The proposal to enlarge and divide the court, bas (as I think properly) not met with favor. The legislation which Judge Davis sagaciously sought to bring about, affords the most efficacious remedy. În the same connection, the condition of the Supreme Court of our own State in being compelled to hold six terms a year in three different divisions, should not pass unnoticed. I recommend that the Association, at its present session, urge upon the attention of the General Assembly the necessity and desirability of the consolidation of the terms of the court at one place, and that appropriately the Capital of the State. The time expended in these frequent journeys, the additioval expense to which the members of the court are subjected, the want of sufficient personal inter-communication in discussion and consideration, the impediments and delays in the prosecution of causes before that tribunal, are all reasons which render a change in this regard most devoutly to be wished. Nor should the increase of compensation to these, the most important and the most laborious of our public servants, the members of the Federal and State judiciary, fail to receive attention. Remember that upon the conscientious judge are imposed the cares of everybody's business except his own. I trust that not only through official action, but through the exertion of our members as individuals, reforms of such manifest necessity will be brought about.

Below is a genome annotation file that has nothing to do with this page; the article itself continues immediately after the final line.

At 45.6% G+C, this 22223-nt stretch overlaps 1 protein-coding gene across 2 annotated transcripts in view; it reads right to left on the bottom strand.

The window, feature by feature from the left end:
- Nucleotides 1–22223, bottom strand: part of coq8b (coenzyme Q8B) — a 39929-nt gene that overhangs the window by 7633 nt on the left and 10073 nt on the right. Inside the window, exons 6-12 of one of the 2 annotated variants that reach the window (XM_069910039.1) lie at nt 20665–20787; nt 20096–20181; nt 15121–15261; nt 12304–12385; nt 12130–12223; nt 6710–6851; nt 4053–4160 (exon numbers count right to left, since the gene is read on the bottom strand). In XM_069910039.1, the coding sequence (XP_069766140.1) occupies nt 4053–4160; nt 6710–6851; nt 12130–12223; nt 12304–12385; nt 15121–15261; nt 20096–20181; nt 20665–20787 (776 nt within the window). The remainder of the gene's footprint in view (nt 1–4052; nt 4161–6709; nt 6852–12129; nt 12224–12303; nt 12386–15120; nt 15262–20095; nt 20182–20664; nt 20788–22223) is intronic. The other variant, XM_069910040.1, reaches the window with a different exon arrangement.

In the address of Judge Davis, two years since, the importance of the right of trial by jury was discussed, and in the succeeding address by my immediate predecessor, Mr. Edwards attributes much of the difficulties in this regard to the indisposition of the best men to serve in the capacity of jurors. I venture to ask the influence of the Association in support of all legislative measures intended to bring about reform in the matter of the selection of jurors, and in its bearing upon the elevation “of the standard of integrity and honor in the profession," to suggest that too great rigor cannot be exercised toward any member of the profession who is in any way party or privy to an attempt to influence a jury by gifts, promises or any kind of external influence. The corruption of jurymen is not a new thing. In the sixteenth century there were men who made a trade of serving on juries and selling their verdicts, and they